Italian Companies’ Hidden Champions
Italy is home to one of the densest networks of vibrant and highly developed private-sector manufacturing companies in the world. Fueled by a unique brand of entrepreneurial spirit, thousands of manufacturing companies have sprung up since WWII and are blossoming along the A4 (Turin – Milan – Venice) and A1 (Milan – Bologna) corridors, transforming a once primarily agrarian economy into an industrial powerhouse. The combination of Italian entrepreneurs’ inventiveness and flexibility leads to excellence in sectors such as precision machinery; highly engineered mechanical products; measuring and other instruments; and electromechanical devices including controls and sensors.
The depth of these industry clusters, coupled with state-of-the-art technology, has led to the rise of many “industrial jewels”, leaders in both technology and financial performance. Surprisingly, many of these jewels are largely unknown outside of Italy, because these companies tend to be small by international standards, thus only known to the experts in the respective field. Content with the market opportunities offered in Italy, their export initiatives were traditionally limited to countries such as Spain where history of strong cultural and language affinities easily facilitates export transactions. Less emphasis and consistency was given to markets with a greater “cultural distance” such as Northern European countries or North America. Now, pressures of globalization are motivating many Italian companies to look outward for growth and future expansion.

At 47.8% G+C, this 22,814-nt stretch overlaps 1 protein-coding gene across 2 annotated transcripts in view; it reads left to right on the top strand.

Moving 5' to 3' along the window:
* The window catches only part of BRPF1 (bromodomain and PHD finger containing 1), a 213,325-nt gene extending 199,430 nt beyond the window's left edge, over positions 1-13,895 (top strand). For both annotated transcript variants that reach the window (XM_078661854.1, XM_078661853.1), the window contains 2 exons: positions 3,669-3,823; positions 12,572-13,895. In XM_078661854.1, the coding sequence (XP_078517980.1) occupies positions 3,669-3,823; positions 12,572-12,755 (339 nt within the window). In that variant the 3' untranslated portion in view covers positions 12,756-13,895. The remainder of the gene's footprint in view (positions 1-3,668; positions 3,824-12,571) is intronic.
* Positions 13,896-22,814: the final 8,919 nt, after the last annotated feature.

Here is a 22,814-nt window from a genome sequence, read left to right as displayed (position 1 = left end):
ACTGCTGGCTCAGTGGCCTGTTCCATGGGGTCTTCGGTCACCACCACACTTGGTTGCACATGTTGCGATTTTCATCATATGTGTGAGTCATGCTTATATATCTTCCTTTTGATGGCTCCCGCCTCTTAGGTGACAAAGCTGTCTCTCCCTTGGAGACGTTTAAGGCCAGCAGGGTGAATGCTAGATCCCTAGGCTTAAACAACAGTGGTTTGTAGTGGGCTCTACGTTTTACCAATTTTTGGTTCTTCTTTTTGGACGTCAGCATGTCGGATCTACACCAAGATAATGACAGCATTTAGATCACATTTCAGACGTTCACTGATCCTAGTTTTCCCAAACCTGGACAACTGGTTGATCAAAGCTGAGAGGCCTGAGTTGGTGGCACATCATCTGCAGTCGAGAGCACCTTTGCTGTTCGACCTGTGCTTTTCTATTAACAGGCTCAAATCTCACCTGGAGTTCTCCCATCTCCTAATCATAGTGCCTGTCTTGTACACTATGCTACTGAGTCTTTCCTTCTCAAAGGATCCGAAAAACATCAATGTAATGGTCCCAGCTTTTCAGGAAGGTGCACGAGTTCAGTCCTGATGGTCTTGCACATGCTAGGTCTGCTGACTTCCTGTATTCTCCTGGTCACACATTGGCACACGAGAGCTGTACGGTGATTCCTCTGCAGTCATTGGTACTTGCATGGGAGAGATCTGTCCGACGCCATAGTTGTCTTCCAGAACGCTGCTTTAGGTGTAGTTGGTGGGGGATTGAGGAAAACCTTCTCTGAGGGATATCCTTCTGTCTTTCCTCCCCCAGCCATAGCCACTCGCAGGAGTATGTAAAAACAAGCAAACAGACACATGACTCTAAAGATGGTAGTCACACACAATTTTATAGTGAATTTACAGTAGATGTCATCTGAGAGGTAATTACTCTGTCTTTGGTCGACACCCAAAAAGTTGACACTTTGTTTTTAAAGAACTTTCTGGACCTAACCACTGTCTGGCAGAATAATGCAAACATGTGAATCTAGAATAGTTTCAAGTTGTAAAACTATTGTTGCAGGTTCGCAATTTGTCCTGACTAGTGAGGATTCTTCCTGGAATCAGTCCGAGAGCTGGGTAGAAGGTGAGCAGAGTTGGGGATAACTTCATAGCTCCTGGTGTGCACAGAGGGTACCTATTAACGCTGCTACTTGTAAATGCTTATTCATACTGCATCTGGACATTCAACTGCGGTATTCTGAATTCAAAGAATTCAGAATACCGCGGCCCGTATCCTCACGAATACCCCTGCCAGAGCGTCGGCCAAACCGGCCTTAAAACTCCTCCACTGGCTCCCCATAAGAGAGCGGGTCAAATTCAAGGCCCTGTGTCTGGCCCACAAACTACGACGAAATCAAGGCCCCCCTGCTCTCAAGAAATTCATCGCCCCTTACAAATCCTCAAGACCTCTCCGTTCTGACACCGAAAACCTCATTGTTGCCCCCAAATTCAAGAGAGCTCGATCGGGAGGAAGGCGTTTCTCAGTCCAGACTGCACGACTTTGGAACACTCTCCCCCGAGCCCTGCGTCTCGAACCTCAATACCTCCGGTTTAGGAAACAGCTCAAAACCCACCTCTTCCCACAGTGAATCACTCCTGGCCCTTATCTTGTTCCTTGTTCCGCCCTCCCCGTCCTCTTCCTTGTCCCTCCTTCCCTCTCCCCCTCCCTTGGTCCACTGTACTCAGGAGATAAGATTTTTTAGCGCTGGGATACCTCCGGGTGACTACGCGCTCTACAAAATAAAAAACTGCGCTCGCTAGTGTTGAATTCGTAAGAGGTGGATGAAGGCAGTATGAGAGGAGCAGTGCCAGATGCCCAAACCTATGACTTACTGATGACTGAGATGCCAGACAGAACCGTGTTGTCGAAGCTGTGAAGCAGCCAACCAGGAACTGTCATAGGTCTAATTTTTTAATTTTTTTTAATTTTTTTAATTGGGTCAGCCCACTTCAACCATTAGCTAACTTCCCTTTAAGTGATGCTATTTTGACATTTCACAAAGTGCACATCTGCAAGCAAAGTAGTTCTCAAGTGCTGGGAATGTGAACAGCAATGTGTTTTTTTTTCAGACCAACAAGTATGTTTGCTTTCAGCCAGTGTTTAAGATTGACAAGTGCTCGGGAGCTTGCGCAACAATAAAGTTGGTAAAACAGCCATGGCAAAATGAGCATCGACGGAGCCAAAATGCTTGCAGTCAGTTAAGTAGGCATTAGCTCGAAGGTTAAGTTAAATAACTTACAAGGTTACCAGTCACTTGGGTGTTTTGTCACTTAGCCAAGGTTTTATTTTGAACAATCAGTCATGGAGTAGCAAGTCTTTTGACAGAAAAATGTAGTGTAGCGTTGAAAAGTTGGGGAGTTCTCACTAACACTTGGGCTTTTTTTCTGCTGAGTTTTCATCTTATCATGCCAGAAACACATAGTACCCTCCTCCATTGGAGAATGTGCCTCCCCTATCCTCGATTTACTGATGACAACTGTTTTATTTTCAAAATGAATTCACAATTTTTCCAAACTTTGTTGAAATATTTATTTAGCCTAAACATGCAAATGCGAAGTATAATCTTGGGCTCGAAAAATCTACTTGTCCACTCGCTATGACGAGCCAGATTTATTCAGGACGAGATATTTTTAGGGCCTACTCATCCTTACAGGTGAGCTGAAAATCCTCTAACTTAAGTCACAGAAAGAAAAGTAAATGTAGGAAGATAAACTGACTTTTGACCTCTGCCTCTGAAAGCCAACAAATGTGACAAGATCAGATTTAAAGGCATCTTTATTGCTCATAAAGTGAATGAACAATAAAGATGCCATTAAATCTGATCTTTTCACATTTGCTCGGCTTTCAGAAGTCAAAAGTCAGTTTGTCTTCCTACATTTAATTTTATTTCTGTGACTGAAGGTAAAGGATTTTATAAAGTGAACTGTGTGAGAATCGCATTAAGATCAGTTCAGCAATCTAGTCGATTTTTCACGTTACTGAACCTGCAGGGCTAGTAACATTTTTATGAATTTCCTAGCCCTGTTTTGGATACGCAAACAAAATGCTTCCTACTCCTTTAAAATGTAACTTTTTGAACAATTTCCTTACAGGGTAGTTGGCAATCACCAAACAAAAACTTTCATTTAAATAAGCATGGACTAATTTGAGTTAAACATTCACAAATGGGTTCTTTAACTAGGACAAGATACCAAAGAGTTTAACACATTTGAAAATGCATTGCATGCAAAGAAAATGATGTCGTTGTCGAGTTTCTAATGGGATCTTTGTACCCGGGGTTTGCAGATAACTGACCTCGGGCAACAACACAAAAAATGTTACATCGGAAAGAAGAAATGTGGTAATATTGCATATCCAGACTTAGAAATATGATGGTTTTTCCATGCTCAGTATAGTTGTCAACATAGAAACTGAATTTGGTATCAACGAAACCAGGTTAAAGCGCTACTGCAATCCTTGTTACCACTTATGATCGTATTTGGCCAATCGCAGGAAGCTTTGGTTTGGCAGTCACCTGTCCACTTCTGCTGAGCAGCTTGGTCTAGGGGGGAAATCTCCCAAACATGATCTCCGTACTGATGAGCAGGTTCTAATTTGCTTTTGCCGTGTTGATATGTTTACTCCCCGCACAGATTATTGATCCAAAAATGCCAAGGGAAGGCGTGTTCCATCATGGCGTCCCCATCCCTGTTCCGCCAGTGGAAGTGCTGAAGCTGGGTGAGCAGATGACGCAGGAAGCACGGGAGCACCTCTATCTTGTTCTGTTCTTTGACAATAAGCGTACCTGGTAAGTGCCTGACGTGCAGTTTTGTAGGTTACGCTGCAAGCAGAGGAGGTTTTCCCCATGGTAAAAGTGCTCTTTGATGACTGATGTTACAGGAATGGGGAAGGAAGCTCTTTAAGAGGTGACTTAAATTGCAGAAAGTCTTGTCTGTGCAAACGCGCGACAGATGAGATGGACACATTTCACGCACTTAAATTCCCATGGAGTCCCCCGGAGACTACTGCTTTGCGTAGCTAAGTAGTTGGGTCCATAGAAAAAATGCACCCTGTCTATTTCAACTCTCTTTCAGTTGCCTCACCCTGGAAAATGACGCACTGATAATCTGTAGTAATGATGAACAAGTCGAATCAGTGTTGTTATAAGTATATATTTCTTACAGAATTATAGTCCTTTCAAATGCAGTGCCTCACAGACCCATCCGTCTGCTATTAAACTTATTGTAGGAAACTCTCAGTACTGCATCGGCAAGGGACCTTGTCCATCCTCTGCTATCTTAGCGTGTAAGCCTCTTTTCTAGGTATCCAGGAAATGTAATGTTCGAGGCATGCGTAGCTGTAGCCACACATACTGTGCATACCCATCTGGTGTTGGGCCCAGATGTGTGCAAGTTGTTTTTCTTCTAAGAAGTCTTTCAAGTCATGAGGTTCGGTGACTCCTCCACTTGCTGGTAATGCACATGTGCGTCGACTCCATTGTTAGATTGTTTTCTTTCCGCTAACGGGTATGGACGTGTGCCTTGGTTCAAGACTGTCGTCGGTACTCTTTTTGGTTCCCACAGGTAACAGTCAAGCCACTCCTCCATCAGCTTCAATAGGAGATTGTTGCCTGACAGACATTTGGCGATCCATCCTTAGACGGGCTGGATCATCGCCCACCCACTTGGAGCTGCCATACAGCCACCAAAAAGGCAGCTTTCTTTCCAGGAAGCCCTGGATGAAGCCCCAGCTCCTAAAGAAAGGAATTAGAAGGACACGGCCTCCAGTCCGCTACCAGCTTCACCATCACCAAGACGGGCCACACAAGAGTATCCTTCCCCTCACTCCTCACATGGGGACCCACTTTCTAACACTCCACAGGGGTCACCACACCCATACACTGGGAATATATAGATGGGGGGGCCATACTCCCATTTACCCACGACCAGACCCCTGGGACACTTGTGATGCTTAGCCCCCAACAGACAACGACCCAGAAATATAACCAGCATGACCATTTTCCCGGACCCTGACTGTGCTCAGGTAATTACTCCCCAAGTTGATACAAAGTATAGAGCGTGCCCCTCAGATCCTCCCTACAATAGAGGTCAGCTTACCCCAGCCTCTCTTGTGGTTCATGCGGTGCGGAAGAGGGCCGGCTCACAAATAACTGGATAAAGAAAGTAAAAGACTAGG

As the large multinational corporations have been growing and merging, the gap between the latter and the small Italian enterprises has not appreciably narrowed.
However, the transition from a primarily domestic market to a global one is not easy. The forces of globalization impose a new set of unrelenting requirements on manufacturers: to be better or more cost-efficient than your competitors and to be able to project products into all corners of the globe.
Small companies, even excellent ones, typically don’t have the wherewithal and the size to meet these demands. This paradigm shift has made many small and medium-sized companies realize that in order to survive in the long run even well-run companies with excellent products will need more bulk to leverage their products on the world markets while continuing and even accelerating their R&D efforts. Thus many companies started to embrace proactive partnering strategies and alliances with larger corporations that have similar products and better access to the markets of the world. While pursuing this path, they are not rushing to make decisions, but they are very carefully evaluating their options and are generally open to interesting business proposals
The time is right to talk to some of these gems of the industrial world. If you are interested, call us or write to discuss acquisition opportunities in Italy.